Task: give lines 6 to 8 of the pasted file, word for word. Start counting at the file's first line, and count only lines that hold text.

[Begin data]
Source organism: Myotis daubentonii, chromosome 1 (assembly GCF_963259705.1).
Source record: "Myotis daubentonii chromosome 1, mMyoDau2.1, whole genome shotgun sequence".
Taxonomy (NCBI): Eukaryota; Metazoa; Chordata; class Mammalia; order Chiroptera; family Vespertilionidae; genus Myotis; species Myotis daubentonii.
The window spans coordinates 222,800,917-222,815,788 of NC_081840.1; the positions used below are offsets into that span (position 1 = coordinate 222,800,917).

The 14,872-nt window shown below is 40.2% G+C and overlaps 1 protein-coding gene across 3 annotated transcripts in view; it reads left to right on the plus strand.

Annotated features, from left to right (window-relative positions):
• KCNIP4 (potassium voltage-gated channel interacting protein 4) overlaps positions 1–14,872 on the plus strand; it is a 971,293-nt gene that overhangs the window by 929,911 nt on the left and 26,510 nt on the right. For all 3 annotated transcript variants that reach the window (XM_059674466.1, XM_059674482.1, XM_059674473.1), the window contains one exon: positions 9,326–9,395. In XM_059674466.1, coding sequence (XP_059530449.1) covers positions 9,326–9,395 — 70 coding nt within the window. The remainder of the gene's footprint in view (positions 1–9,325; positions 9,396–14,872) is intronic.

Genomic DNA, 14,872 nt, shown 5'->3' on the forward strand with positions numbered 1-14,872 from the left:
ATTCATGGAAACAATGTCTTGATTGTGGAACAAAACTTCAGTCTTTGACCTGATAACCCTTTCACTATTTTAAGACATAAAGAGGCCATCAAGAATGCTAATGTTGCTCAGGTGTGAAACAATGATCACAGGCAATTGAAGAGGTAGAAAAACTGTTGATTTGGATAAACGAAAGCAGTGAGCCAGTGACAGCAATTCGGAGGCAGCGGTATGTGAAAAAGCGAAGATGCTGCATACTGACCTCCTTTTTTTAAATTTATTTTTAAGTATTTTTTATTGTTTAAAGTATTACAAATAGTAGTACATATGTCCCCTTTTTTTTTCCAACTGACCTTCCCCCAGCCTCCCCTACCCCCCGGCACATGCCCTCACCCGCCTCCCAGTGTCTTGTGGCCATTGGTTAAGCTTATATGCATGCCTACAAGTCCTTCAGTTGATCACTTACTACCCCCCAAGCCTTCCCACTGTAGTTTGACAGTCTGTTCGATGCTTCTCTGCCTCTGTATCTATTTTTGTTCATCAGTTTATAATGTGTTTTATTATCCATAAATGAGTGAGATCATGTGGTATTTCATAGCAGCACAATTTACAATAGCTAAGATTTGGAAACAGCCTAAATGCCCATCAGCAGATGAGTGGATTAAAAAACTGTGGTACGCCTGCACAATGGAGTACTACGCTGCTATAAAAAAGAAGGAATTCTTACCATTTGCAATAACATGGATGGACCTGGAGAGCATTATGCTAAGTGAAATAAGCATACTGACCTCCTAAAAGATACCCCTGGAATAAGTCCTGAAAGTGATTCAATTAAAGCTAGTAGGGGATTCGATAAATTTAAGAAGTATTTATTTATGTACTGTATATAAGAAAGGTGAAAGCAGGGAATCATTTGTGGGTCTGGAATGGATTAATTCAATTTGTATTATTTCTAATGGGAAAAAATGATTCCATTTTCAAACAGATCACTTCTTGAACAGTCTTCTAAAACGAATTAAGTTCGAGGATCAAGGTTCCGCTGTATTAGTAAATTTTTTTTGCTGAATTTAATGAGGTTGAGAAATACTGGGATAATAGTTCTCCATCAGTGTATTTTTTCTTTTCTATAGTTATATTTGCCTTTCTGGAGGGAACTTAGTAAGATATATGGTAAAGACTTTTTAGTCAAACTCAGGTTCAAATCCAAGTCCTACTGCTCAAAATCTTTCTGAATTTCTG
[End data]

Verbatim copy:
Annotated features, from left to right (window-relative positions):
• KCNIP4 (potassium voltage-gated channel interacting protein 4) overlaps positions 1–14,872 on the plus strand; it is a 971,293-nt gene that overhangs the window by 929,911 nt on the left and 26,510 nt on the right. For all 3 annotated transcript variants that reach the window (XM_059674466.1, XM_059674482.1, XM_059674473.1), the window contains one exon: positions 9,326–9,395. In XM_059674466.1, coding sequence (XP_059530449.1) covers positions 9,326–9,395 — 70 coding nt within the window. The remainder of the gene's footprint in view (positions 1–9,325; positions 9,396–14,872) is intronic.

Genomic DNA, 14,872 nt, shown 5'->3' on the forward strand with positions numbered 1-14,872 from the left: